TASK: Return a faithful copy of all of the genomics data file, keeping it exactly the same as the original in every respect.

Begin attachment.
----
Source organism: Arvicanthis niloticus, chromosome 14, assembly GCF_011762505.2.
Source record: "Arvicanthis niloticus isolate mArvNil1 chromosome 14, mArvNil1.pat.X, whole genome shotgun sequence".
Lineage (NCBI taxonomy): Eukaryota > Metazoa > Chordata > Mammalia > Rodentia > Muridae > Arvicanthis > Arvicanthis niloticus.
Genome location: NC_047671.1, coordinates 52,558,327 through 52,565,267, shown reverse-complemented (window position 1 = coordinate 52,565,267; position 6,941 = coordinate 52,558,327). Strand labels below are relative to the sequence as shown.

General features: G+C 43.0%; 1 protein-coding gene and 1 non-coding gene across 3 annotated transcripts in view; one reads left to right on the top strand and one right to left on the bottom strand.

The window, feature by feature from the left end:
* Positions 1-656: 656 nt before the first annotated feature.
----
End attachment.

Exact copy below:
Source organism: Arvicanthis niloticus, chromosome 14, assembly GCF_011762505.2.
Source record: "Arvicanthis niloticus isolate mArvNil1 chromosome 14, mArvNil1.pat.X, whole genome shotgun sequence".
Lineage (NCBI taxonomy): Eukaryota > Metazoa > Chordata > Mammalia > Rodentia > Muridae > Arvicanthis > Arvicanthis niloticus.
Genome location: NC_047671.1, coordinates 52,558,327 through 52,565,267, shown reverse-complemented (window position 1 = coordinate 52,565,267; position 6,941 = coordinate 52,558,327). Strand labels below are relative to the sequence as shown.

General features: G+C 43.0%; 1 protein-coding gene and 1 non-coding gene across 3 annotated transcripts in view; one reads left to right on the top strand and one right to left on the bottom strand.

The window, feature by feature from the left end:
* Positions 1-656: 656 nt before the first annotated feature.